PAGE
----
regular-article-logo Tuesday, 23 April 2024

A time to say, here comes the play

The Telegraph on an app-based initiative for theatre lovers

Moumita Chaudhuri Published 11.06.23, 06:14 AM
OF Stage: Elocutionist Jagannath Basu in a workshop organised by TOT Radio

OF Stage: Elocutionist Jagannath Basu in a workshop organised by TOT Radio Courtesy, Subhamay Basu

Mid-pandemic, when the entertainment industry was down and out, a web streaming platform was born. Subhamay Basu, an advertising professional, founded Times of Theatre with the express purpose of hosting podcasts of plays. He roped in 150 local theatre groups and asked them to send their podcast entries. The first episode of the programme called Shukrobarer Natok or The Friday Theatre debuted in June 2021 at 8.30pm. The chosen time slot was a nod to the 1960s when All India Radio would line up programmes such as Kumar Swami and Protinidhi, for women 8pm onwards. The idea being, by then household chores would be over and the woman of the home would have a spot of what is today known as “me time”.

To popularise the website, Su- bhamay tied up with a Chicago-based cultural organisation, the Bengali Association of Greater Chicago (BAGC). They would host the podcasts on their radio appfor a probashi or non-resident Bengali audience.


The collaboration was a success, the website had more traffic. Now emboldened, Subhamay started his own radio app, TOT Radio. This May, TOT Radio turned a year old.

TOT, short for Times of Theatre, is a multilingual app — in English, Bengali and Hindi — for theatre lovers. It is a digital radio one can tune into to listen to interviews of theatre artistes, talks, addas, plays, stories read out from children’s books, songs (from plays) and so on. TOT Radio is not connected to BAGC any longer. The website has a link that prompts you to download the app.

“From the very onset, we were very clear that we wanted to make TOT Radio a digital repository of plays. So when we launched it, we started roping in senior theatre actors such as Ashok Mukho- padhyay, Bibhas Chakraborty, Manoj Mitra,” says Soumitra Basu, theatre critic, writer and director who has been involved in building the archive. He conti- nues, “The archive is going to be about theatre personalities and their works. For example, we would want to record Manoj Mitra’s Sajano Bagan in his own voice. Sajano Bagan was made into the film titled Banchharamer Bagan. Other recordings would be Chakraborty’s Madhab Malanchi Koinya and Mukhopadhyay’s Marich Sangbad.” The first is based on a story from Mymensingha Gitika, which is a collection of folk ballads, and the second has to do with the mythical character of Marich from the Ramayana.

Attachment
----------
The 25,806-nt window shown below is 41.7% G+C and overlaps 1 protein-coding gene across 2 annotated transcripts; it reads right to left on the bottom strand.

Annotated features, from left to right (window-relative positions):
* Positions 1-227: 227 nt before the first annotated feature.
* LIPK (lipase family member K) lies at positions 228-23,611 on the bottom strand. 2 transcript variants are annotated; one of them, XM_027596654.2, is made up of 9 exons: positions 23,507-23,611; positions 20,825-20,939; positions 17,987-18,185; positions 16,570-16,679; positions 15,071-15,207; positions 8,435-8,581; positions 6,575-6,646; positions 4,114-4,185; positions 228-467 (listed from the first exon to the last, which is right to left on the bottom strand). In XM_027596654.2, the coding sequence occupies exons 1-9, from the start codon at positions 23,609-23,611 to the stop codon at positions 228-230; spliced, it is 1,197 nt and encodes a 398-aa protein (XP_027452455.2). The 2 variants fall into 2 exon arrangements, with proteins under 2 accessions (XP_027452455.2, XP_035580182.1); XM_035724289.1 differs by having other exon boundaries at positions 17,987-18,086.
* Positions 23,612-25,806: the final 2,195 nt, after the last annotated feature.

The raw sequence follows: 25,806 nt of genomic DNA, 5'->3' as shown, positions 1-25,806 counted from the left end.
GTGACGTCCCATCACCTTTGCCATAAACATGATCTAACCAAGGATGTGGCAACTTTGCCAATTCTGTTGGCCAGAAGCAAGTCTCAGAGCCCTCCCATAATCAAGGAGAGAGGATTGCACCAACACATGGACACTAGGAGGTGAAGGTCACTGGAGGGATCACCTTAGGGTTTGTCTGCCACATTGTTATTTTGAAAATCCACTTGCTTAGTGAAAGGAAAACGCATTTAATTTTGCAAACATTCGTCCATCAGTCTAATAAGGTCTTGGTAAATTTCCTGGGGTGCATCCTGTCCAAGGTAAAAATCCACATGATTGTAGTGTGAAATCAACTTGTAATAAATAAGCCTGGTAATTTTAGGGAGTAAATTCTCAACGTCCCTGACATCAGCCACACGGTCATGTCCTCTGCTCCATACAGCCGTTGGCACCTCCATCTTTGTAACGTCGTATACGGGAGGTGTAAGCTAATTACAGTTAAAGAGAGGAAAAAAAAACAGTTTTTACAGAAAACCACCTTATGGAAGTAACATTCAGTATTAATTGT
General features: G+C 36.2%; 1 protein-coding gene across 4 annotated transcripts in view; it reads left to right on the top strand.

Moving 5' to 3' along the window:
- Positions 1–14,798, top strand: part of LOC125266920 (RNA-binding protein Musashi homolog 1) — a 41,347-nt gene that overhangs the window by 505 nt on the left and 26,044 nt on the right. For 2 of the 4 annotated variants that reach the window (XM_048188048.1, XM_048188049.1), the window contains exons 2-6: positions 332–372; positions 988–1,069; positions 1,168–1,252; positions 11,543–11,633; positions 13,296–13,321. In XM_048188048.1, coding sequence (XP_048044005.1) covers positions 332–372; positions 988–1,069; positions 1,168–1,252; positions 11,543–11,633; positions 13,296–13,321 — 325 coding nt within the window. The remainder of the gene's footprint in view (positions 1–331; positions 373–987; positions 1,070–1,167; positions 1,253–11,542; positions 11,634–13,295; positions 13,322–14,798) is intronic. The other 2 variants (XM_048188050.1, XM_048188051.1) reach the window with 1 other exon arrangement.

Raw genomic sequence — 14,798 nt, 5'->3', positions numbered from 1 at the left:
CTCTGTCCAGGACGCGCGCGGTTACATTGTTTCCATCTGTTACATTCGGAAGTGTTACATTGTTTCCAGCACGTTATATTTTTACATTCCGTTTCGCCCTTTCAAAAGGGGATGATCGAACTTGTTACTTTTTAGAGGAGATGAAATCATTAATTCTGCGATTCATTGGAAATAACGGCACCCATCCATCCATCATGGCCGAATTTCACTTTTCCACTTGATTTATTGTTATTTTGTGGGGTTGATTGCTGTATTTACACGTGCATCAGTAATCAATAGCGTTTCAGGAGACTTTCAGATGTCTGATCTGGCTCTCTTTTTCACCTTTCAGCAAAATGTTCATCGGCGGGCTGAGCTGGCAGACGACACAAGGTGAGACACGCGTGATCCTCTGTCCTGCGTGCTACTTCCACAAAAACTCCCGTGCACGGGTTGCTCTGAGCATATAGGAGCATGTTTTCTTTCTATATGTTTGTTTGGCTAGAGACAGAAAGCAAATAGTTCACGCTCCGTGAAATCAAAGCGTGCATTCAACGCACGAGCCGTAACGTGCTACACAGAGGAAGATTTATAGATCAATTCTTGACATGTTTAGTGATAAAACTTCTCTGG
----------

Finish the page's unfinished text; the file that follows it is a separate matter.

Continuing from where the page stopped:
Besides these, on TOT Radio one can hear actor-director Debesh Chattopadhyay talk about the technical details of theatre production over eight episodes. The life and works of Chapal Bhaduri — famed female impersonator also referred to as Chapal Rani — have been documented over four episodes. Then there is theatre critic Samik Bandyopadhyay’s talk about the theatre of his youth.Over the months, TOT Radio has emerged as an interactive platform. There is a rolling quiz; a programme for children titled Cho- colate Dadur Ashor and another one called Galpo Diduner Ashor, both obviously inspired by All India Radio’s Golpo Dadur Ashor in name and content. In the first, a fictional character talks about famous personalities of Bengal on their birth anniversaries. The latter is a programme wherein writer Banani Mukhopadhyay reads out stories to children, stories by Rabindranath Tagore, Sukumar Ray, Lila Majumdar...

Theatre director Suranjana Dasgupta and theatre actor-cum-director Bibhas Chakraborty recording for TOT Radio.

Theatre director Suranjana Dasgupta and theatre actor-cum-director Bibhas Chakraborty recording for TOT Radio. Courtesy, Subhamay Basu

To support its ventures and make it sustainable, TOT Radio organises theatre workshops and training sessions for a fee for anyone between 18 and 45. For this Subhamay has roped in theatre personalities such as Sohag Sen, Soumitra Basu, Debshankar Haldar, Gautam Halder, Debesh Chattopadhyay and Subhashis Mukhopadhyay. There are workshops for children too.

Subhamay’s wife and co- founder of TOT Radio Sanchita explains, “We take in children from the age of six to 12 years. The workshops are mainly activity classes wherein children are taught crafts. They are also taught to tell a story. They listen to plays and enact roles.” Subhamay adds, “Over a period of a year we prepare these children for a play. And eventually record it for the app.”

Soumitra, who helms some of these classes, says, “We are going to stage three plays that the children have put together sometime in July in Tapan Theatre in south Calcutta.” The titles of the plays are Villain Kupokat, which is about a villain who conspires against a king and is defeated, Fashion Fashion, about a dress that changes colour and Tuntuni Lo, based on a story by Upendra- kishore Ray Chowdhury.

The TOT platform has travelled a fair distance in the last two years. Says Prosenjit Ghosh, a partner of TOT Radio, “We have looked around and found scripts of plays that have not been staged for years now. One such play is Chakraborty’s Adbhut Aandhar; then there is Mukhopadhyay’s Saudagarer Nouka, which was originally produced by Ajitesh Mukhopadhyay in the 1960s for All India Radio. We are tryingto recreate these plays with a new set of actors.”

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